Titouan Bonnot, first author of Time of day prioritizes the pool of translating mRNAs in response to heat stress
Current Position: Post-doctoral research associate in the laboratory of Dr. Dawn Nagel at the University of California, Riverside (UCR), Department of Botany and Plant Sciences
Education: Ph.D. and M.S. in Plant Biology, B.S. in Biology at the University Clermont Auvergne (UCA), France
Non-scientific interests: Hiking, drawing, crafting, listening to music, martial arts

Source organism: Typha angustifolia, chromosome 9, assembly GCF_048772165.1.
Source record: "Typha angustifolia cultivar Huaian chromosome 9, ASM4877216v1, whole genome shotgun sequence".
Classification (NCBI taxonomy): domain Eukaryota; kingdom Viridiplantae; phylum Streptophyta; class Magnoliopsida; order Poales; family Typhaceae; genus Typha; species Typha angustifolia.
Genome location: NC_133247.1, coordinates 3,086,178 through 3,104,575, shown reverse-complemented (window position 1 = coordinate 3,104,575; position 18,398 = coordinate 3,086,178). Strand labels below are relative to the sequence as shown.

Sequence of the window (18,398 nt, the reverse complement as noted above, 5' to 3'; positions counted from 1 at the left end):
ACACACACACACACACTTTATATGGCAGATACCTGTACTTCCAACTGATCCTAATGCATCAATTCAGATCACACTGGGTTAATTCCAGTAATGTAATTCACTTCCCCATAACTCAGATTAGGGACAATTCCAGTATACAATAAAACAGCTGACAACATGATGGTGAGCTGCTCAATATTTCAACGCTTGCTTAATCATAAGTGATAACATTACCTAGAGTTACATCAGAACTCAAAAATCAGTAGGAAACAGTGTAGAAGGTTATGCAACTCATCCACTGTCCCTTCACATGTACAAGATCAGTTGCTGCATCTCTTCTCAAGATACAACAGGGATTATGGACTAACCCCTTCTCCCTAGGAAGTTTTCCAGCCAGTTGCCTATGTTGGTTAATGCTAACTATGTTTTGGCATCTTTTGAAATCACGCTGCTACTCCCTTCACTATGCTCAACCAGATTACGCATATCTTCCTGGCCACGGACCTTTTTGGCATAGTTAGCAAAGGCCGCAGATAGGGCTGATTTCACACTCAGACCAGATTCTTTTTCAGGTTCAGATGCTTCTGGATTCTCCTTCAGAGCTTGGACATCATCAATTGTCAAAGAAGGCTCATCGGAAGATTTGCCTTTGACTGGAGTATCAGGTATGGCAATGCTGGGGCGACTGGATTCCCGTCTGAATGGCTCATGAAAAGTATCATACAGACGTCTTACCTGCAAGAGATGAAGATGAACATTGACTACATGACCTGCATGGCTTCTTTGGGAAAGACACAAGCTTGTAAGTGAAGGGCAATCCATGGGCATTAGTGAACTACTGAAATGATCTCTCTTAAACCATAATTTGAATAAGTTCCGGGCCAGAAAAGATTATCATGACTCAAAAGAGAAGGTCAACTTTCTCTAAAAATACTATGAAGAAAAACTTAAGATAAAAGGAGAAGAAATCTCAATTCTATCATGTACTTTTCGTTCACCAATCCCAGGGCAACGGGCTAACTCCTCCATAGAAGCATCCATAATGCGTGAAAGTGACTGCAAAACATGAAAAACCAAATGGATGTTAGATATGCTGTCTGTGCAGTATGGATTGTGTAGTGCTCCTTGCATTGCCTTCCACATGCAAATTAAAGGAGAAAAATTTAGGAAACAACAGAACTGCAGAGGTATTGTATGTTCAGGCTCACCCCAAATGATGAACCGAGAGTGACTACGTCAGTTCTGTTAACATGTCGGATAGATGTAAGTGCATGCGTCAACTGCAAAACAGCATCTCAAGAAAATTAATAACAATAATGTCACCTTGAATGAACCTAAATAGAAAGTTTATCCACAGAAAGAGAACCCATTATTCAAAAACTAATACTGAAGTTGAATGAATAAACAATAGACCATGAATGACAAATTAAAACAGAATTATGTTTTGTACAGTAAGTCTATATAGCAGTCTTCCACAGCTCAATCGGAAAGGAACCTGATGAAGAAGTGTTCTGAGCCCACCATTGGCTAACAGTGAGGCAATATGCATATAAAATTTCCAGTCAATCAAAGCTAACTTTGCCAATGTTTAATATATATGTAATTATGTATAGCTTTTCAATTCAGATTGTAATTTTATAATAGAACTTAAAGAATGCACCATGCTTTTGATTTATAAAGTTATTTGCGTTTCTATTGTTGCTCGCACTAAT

Brief bio: I grew up in a small town in the beautiful region Auvergne (France), where nature is an inherent and essential component. Hiking in that area as a young student made me realize how plants can adjust their development to environmental constraints, imposed for example by cold and strong wind conditions. This contributed to my eagerness to learn more about how plants respond to changes in external signals and conditions. After studying the influence of nutrient availability on the wheat grain composition during my PhD, I decided to focus my postdoctoral research on the effect of heat stress. In the lab of Dr. Dawn Nagel where I work since 2018, we analyze the influence of the circadian clock and time of day on the temperature responses at different molecular levels in plants. Using large-scale biology approaches, I am fascinated to see how the clock and the timing of stress both highly contribute to the changes in gene expression and translation occurring under heat conditions.